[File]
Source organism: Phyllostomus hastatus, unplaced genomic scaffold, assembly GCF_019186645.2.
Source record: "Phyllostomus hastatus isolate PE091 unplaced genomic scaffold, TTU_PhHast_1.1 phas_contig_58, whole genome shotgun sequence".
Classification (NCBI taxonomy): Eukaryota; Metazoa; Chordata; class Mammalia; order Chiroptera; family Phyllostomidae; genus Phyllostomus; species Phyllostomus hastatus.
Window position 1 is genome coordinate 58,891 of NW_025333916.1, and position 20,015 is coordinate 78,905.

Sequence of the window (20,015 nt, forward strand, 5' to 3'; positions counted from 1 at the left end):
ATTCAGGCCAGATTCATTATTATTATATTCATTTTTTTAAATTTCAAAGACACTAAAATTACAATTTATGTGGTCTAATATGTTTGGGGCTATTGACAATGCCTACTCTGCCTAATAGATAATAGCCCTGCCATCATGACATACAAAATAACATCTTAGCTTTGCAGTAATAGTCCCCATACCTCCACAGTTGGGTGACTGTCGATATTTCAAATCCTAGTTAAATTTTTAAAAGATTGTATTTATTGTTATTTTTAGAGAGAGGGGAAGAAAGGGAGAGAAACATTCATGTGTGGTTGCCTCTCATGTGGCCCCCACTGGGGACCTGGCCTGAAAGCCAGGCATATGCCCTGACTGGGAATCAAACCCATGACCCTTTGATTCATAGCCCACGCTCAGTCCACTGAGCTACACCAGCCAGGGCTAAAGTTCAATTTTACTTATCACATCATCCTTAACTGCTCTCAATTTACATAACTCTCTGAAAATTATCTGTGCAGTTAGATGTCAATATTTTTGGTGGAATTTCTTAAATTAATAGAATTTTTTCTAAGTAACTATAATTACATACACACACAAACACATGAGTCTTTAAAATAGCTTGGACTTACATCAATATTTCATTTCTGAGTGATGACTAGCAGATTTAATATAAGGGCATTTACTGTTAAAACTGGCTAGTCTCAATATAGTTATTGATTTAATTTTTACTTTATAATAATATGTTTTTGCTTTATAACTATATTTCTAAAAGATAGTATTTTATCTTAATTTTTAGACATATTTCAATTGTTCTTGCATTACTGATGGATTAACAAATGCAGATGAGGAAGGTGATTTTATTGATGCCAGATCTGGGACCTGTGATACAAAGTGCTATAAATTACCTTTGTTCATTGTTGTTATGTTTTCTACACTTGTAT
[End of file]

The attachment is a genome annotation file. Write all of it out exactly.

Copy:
Source organism: Phyllostomus hastatus, unplaced genomic scaffold, assembly GCF_019186645.2.
Source record: "Phyllostomus hastatus isolate PE091 unplaced genomic scaffold, TTU_PhHast_1.1 phas_contig_58, whole genome shotgun sequence".
Classification (NCBI taxonomy): Eukaryota; Metazoa; Chordata; class Mammalia; order Chiroptera; family Phyllostomidae; genus Phyllostomus; species Phyllostomus hastatus.
Window position 1 is genome coordinate 58,891 of NW_025333916.1, and position 20,015 is coordinate 78,905.

Sequence of the window (20,015 nt, forward strand, 5' to 3'; positions counted from 1 at the left end):
ATTCAGGCCAGATTCATTATTATTATATTCATTTTTTTAAATTTCAAAGACACTAAAATTACAATTTATGTGGTCTAATATGTTTGGGGCTATTGACAATGCCTACTCTGCCTAATAGATAATAGCCCTGCCATCATGACATACAAAATAACATCTTAGCTTTGCAGTAATAGTCCCCATACCTCCACAGTTGGGTGACTGTCGATATTTCAAATCCTAGTTAAATTTTTAAAAGATTGTATTTATTGTTATTTTTAGAGAGAGGGGAAGAAAGGGAGAGAAACATTCATGTGTGGTTGCCTCTCATGTGGCCCCCACTGGGGACCTGGCCTGAAAGCCAGGCATATGCCCTGACTGGGAATCAAACCCATGACCCTTTGATTCATAGCCCACGCTCAGTCCACTGAGCTACACCAGCCAGGGCTAAAGTTCAATTTTACTTATCACATCATCCTTAACTGCTCTCAATTTACATAACTCTCTGAAAATTATCTGTGCAGTTAGATGTCAATATTTTTGGTGGAATTTCTTAAATTAATAGAATTTTTTCTAAGTAACTATAATTACATACACACACAAACACATGAGTCTTTAAAATAGCTTGGACTTACATCAATATTTCATTTCTGAGTGATGACTAGCAGATTTAATATAAGGGCATTTACTGTTAAAACTGGCTAGTCTCAATATAGTTATTGATTTAATTTTTACTTTATAATAATATGTTTTTGCTTTATAACTATATTTCTAAAAGATAGTATTTTATCTTAATTTTTAGACATATTTCAATTGTTCTTGCATTACTGATGGATTAACAAATGCAGATGAGGAAGGTGATTTTATTGATGCCAGATCTGGGACCTGTGATACAAAGTGCTATAAATTACCTTTGTTCATTGTTGTTATGTTTTCTACACTTGTAT